A Commodities Future Trading Commission subcommittee made up of asset managers, bankers, insurers and academics is expected to publish a report on climate risks this summer. The San Francisco Federal Reserve has explored how climate change disruptions could send shockwaves through the financial sector. Shareholder pressure, including from institutional investors like BlackRock, the world’s largest asset manager, which is making climate change central to its investing strategy, has also steered the sector.
Capitol Hill, too, has sharpened its focus on the issue. A burgeoning group of Democratic lawmakers has explored requiring banks to conduct stress tests or to build financial buffers to withstand climate-driven shocks.
Morgan Stanley hopes its effort to tally the greenhouse gas emissions from its investments will help it to develop new sustainable investing products for investors, said Matt Slovik, who heads the bank’s global sustainable finance team, noting the company has committed to financing $250 billion of low-carbon solutions by 2030. But he declined to say whether the bank would use the information to perform stress tests of how its portfolio would fare under varying climate scenarios.
Several banks faced resolutions from shareholders this year that would have required greater transparency on emissions resulting from their lending. JPMorgan Chase shareholders narrowly quashed such a measure, which garnered 48.6 percent support, and BlackRock voted down a transparency call, drawing criticism from environmentalists who said the asset manager violated a pledge to back climate change resolutions.
The Partnership for Carbon Accounting Financials, which is hoping to get its methodology approved by the Greenhouse Gas Protocol, the standard established by the World Resources Institute and World Business Council for Sustainable Development, is one of several efforts that have sprung up in recent years to draw companies into tackling climate change.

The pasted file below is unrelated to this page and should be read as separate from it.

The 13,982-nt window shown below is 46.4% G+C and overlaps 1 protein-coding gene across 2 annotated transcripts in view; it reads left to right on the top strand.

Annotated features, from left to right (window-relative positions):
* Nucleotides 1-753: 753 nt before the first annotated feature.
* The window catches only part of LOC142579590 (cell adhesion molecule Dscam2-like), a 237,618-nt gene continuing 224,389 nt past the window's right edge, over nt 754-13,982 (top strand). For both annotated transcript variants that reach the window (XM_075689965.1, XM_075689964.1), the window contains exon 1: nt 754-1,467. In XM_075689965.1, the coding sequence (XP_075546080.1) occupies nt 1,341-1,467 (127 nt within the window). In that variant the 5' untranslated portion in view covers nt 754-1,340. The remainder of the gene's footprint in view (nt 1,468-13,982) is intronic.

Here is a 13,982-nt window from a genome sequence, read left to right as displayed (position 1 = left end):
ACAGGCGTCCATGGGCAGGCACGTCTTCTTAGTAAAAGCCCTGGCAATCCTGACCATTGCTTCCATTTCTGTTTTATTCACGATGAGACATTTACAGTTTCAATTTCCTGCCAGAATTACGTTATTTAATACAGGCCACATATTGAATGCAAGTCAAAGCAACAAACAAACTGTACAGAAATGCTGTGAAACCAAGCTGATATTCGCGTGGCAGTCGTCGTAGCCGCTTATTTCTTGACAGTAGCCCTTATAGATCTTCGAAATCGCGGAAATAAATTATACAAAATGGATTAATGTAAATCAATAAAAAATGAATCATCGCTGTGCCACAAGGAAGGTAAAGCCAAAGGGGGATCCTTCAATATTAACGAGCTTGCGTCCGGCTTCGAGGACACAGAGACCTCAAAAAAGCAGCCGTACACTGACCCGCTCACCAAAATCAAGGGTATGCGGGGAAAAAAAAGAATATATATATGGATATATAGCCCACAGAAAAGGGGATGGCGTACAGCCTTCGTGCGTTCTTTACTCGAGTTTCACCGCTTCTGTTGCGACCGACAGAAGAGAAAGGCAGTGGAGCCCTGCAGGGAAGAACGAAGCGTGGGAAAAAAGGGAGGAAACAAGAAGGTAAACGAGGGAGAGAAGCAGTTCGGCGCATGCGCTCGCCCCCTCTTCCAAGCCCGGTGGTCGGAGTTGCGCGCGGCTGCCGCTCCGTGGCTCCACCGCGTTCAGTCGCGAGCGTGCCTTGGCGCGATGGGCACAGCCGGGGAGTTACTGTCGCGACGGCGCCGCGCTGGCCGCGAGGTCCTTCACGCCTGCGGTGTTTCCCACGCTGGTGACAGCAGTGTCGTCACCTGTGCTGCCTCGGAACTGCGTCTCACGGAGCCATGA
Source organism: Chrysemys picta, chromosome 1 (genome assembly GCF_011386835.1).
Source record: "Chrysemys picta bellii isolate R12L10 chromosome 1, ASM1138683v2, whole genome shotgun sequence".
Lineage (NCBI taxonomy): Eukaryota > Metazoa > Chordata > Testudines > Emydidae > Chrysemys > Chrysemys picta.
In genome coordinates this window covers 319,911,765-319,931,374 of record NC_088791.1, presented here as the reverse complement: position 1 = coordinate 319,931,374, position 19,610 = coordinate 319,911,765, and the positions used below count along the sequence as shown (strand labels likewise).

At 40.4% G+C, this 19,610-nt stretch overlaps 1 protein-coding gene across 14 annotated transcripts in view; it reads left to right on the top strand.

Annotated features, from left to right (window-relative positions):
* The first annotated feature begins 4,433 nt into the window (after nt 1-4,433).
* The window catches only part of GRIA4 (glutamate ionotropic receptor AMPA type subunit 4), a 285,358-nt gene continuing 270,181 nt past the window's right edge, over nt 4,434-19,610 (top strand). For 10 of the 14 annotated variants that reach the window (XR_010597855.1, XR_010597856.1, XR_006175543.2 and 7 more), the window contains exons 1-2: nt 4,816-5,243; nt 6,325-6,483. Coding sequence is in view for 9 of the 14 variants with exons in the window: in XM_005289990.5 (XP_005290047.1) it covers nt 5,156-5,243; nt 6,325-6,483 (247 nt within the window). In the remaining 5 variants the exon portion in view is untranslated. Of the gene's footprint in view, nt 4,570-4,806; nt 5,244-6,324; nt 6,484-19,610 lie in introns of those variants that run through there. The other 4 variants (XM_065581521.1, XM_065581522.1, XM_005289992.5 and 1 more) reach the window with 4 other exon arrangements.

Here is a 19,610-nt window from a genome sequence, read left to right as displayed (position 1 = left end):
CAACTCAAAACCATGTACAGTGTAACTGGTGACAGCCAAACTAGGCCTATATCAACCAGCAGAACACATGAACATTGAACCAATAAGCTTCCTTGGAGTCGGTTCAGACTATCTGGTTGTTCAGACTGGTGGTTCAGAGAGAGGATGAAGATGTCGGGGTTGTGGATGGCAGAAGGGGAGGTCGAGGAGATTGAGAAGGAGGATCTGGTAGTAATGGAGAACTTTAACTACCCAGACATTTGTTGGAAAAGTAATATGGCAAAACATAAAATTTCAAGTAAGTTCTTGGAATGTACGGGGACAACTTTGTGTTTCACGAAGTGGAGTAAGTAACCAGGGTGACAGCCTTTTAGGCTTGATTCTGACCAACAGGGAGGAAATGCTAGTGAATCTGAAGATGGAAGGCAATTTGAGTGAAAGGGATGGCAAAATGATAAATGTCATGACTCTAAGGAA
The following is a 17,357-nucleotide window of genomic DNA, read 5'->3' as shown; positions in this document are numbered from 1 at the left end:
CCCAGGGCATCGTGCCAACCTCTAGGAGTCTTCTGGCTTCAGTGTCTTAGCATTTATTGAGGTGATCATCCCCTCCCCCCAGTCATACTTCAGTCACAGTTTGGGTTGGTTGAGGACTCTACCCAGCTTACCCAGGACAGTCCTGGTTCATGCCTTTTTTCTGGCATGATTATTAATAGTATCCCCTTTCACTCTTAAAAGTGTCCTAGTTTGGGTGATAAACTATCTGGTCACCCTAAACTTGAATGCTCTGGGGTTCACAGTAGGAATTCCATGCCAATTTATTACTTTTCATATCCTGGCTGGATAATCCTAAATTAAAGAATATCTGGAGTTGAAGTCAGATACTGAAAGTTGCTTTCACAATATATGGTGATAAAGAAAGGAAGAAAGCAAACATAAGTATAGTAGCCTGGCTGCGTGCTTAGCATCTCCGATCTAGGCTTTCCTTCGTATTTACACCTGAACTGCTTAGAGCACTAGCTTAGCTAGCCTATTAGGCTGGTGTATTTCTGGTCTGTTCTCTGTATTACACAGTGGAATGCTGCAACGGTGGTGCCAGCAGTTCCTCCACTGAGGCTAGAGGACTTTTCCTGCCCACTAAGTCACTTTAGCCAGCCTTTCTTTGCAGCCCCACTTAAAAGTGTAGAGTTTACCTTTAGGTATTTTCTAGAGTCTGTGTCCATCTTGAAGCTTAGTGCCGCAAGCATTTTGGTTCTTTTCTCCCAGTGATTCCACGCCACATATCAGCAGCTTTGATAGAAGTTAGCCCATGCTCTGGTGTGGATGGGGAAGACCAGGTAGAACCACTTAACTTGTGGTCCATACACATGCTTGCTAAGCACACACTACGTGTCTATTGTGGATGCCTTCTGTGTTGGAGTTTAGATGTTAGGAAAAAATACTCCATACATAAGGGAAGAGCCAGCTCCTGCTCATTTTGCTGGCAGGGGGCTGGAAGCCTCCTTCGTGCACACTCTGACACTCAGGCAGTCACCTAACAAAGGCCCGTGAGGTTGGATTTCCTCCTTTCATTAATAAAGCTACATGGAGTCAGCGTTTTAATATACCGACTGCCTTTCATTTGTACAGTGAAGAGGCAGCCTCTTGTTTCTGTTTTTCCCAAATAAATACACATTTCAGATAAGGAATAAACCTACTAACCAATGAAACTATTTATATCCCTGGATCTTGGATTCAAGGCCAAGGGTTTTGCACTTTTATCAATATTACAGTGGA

The Task Force on Climate-related Financial Disclosures, spearheaded by former New York City Mayor Mike Bloomberg and former of Bank of England Governor Mark Carney, has also prodded companies to assess climate risks to their physical facilities as well as so-called transition risks from a world with ambitious greenhouse gas-reduction policies. Many companies are including those results in corporate sustainability reports this year.
CDP, an independent organization that grades companies on environmental, sustainability and governance factors, this year published its first-ever guidelines for financial sector companies to assess the emissions of their lending portfolios.
And the Science Based Targets initiative, an effort from the United Nations Global Compact, World Resources Institute, World Wildlife Fund and CDP that has enrolled nearly 1,000 companies, will publish its guidelines later this year for firms to achieve emissions reduction aligned with keeping the world from heating 2 degrees Celsius above preindustrial levels. That threshold is seen as important to avoid the many of the worst impacts of climate change.
“Measuring financed emissions is broadly understood to be a critical part of the whole ecosystem of climate finance work,” Amalgamated’s Frishberg said. “There’s been a lot of conversations over how to do that over the past year.”